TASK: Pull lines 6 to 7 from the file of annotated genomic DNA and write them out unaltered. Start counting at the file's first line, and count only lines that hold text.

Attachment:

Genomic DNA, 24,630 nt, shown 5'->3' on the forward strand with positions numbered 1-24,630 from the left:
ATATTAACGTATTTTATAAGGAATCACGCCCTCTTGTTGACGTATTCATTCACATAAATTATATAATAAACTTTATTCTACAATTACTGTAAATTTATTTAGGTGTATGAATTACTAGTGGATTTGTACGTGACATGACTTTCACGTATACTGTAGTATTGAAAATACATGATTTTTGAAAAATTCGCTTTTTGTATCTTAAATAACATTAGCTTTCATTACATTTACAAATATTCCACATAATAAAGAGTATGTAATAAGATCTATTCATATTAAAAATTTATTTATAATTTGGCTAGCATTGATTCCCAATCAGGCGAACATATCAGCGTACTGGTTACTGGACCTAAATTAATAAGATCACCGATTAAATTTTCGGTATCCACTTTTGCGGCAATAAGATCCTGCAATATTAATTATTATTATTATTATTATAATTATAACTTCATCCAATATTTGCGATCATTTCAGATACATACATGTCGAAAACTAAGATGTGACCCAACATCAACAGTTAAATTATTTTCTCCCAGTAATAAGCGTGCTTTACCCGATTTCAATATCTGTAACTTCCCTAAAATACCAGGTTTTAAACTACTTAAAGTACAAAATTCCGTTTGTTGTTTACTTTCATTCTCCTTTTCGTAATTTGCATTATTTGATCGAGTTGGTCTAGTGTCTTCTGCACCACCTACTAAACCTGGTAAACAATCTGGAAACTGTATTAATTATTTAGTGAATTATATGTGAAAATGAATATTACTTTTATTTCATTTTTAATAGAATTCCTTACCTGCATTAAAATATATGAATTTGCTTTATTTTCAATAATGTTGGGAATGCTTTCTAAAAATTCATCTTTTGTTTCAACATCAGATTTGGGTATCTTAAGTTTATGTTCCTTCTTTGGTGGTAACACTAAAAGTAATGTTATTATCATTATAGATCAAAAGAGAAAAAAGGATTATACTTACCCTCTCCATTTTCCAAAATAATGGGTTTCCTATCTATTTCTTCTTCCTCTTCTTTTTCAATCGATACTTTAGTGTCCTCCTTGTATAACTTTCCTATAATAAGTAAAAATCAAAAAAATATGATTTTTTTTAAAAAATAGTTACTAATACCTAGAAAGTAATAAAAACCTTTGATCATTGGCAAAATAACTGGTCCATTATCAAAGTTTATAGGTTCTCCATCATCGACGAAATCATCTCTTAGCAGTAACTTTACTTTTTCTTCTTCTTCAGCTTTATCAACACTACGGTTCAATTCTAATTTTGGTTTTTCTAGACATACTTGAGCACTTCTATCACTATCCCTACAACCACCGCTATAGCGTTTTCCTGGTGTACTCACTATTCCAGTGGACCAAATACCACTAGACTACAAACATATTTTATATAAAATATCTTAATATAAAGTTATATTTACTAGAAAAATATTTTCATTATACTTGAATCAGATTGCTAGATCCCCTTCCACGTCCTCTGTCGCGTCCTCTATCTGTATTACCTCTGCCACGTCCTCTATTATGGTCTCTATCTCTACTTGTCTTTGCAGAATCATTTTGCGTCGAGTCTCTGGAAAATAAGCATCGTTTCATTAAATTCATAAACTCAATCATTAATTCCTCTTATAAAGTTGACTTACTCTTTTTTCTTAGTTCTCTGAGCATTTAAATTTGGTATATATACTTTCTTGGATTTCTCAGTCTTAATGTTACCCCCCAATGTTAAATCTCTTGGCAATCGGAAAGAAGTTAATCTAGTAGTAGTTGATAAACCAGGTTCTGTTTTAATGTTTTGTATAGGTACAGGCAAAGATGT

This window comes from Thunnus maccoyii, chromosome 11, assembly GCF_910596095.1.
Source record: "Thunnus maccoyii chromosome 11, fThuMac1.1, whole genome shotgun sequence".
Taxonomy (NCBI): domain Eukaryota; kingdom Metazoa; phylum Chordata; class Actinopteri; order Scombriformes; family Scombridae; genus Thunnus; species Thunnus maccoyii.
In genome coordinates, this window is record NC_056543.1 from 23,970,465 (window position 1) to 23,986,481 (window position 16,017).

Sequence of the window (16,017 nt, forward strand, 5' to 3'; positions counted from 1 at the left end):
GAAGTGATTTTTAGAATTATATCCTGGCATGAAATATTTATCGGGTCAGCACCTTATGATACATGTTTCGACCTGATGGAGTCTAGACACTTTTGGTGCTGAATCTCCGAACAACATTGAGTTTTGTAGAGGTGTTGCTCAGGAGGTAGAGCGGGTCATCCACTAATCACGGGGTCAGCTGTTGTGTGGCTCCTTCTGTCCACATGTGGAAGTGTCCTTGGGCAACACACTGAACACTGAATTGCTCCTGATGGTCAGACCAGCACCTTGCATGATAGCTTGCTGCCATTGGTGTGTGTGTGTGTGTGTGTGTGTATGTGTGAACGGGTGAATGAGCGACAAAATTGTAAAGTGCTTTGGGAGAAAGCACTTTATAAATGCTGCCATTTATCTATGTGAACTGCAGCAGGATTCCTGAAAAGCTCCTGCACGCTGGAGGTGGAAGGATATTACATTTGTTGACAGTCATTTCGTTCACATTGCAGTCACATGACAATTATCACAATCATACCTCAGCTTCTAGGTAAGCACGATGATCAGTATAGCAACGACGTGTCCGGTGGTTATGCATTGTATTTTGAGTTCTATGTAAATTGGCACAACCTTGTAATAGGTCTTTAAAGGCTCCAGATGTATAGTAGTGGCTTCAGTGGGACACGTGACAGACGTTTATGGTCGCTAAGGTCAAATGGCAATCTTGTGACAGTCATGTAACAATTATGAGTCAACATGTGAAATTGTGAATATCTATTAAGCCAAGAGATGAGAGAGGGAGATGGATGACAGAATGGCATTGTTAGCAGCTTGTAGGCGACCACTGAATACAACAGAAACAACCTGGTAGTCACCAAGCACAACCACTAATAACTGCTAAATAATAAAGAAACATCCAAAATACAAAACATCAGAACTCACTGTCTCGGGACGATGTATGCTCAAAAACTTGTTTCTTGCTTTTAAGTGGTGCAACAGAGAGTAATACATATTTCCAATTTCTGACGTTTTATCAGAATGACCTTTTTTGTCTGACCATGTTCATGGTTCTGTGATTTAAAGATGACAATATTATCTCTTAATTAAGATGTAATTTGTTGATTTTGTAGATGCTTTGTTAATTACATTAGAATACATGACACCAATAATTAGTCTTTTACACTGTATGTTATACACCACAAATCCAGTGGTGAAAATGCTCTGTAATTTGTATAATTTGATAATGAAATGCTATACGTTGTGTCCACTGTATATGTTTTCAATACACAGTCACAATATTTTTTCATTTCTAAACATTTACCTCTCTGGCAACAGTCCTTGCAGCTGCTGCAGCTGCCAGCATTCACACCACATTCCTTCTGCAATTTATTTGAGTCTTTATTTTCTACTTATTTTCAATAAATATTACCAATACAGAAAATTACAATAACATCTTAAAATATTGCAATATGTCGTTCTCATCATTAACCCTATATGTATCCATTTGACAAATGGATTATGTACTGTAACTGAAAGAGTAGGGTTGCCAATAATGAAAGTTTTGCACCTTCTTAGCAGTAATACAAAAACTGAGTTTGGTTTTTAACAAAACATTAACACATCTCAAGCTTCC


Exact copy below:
In genome coordinates, this window is record NC_056543.1 from 23,970,465 (window position 1) to 23,986,481 (window position 16,017).

Sequence of the window (16,017 nt, forward strand, 5' to 3'; positions counted from 1 at the left end):